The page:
27.Simulation of hot gas in tunnel fires

  • This simulation method can predict the thickness of hot gas layers to within a 10% error margin and temperature rise to within a 20% error margin.
  • This method can be used to assess evacuation guidelines and contribute to the design of underground ventilation installations.

In evaluating evacuation guidelines in the case of a train fire in a tunnel, it is important to be able to predict the flow behaviour of hot gas (smoke), which is the main factor hindering evacuation, propagation speed, temperature, and places where smoke will descend. In subway tunnels (underground tunnels) and in the Seikan tunnel (Aomori-Hakodate under-sea tunnel) etc., mechanical ventilation systems determine the direction of the flow of hot gas. However, in ordinary hillside or mountain tunnels where there is no ventilation, the direction of this flow will be influenced by the various factors related to the fire (location of fire source, tunnel incline and natural wind, etc.). Consequently, a simulation method was developed to predict hot gas in case of fire in this type of tunnel.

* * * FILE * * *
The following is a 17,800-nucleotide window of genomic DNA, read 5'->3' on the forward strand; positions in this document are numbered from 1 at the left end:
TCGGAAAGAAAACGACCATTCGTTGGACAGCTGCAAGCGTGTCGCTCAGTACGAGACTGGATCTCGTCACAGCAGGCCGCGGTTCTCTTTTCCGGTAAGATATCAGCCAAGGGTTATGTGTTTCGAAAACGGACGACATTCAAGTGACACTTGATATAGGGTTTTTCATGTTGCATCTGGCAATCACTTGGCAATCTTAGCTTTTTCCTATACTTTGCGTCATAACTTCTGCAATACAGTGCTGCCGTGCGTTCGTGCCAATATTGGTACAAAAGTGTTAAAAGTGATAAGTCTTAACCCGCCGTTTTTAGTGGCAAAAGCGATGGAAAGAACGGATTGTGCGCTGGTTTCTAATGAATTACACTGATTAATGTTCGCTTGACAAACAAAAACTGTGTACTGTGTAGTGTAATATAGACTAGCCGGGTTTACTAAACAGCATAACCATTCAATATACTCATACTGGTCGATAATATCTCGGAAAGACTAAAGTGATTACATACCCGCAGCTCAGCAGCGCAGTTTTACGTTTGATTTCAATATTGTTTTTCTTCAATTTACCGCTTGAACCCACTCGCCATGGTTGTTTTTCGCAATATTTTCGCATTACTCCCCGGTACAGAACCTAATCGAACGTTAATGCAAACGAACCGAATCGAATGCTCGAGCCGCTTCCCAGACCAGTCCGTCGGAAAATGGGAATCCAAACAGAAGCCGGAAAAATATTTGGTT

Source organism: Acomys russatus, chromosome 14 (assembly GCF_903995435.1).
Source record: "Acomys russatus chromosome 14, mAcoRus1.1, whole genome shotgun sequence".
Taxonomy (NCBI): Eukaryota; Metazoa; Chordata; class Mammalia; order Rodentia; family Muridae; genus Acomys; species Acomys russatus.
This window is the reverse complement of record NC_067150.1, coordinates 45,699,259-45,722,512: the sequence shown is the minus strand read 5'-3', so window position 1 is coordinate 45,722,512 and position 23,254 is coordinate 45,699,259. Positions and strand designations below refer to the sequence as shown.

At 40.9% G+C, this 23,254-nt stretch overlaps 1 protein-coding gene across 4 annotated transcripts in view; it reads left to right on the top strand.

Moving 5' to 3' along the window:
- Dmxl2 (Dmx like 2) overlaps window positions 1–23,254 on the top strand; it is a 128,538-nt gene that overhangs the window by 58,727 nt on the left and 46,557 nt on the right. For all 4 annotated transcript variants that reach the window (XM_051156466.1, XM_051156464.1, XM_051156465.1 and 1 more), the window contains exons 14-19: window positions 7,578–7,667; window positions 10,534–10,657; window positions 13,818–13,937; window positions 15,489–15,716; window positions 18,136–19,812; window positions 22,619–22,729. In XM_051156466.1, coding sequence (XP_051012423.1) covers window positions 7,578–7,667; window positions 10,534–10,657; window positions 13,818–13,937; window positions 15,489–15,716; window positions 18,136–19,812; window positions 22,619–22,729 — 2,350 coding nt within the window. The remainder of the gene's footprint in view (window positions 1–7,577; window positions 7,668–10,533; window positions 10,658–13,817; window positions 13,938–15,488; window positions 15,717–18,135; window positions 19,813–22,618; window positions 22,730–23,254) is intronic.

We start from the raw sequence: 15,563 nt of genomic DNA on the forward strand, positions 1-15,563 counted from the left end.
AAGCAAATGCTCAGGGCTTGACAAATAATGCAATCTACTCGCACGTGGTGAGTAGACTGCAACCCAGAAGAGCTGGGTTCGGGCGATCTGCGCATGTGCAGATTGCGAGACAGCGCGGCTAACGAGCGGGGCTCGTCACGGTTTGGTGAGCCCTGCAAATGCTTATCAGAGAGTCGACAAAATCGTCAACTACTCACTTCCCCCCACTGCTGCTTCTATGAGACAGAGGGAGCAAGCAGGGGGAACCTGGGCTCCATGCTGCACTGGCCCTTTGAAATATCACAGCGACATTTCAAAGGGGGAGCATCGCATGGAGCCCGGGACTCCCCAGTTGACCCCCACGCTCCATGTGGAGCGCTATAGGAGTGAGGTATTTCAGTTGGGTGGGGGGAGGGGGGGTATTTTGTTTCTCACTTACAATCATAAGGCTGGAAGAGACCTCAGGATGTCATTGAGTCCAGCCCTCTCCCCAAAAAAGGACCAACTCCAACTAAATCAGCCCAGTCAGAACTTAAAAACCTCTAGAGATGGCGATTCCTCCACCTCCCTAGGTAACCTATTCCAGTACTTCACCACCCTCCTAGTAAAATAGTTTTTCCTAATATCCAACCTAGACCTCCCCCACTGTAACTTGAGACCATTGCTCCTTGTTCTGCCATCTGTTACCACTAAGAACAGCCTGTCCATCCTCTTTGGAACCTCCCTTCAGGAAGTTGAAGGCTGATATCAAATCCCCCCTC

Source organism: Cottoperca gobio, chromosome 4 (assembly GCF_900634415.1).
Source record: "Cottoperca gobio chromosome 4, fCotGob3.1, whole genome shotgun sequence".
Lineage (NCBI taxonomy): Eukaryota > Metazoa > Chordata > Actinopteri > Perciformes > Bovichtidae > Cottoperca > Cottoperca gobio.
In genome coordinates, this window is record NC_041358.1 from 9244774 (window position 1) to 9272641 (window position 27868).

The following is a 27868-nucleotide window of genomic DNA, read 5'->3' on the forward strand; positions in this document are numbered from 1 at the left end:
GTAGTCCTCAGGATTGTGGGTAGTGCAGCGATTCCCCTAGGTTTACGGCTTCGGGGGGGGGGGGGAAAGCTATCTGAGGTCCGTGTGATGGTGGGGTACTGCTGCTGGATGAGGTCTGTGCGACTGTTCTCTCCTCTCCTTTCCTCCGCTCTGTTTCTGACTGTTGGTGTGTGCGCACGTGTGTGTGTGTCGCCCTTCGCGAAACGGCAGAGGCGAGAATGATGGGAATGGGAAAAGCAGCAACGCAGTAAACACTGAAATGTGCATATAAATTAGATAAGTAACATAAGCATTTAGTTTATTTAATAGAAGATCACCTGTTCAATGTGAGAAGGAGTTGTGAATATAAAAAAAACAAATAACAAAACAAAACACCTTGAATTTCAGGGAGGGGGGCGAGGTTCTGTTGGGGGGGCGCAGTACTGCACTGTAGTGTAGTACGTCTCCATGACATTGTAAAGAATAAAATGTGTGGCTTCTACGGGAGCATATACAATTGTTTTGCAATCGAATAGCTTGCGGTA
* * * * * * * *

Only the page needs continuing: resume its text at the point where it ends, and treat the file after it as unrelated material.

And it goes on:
The method uses a commercial computational fluid dynamics (CFD) tool which has in addition a special feature allowing it to take into account change in temperature and source of fire. Hot gas flows in tunnel fires are turbulence flows with sudden changes in temperature, making accurate calculation difficult. As such, a new model test rig was developed (Fig. 1) and experimental results were compared with calculated results to improve the calculation model for heat transfer to the walls and fire source. Results showed that even though the calculated temperature rise tended to be lower than the experimentally obtained value (maximum error of 20% in the maximum error including temperature measured at other points), the thickness of the hot gas layer more or less corresponded with an error margin of within 10% (blue arrow in Fig. 2), confirming that it was possible to roughly predict the properties of the hot gas flow (Fig. 3).

Fig. 1 Scaled 1/10 model rig used to verify accuracy of calculations
Fig. 2 Vertical temperature distribution at the central section of the tunnel
Fig. 3 Example of simulated result
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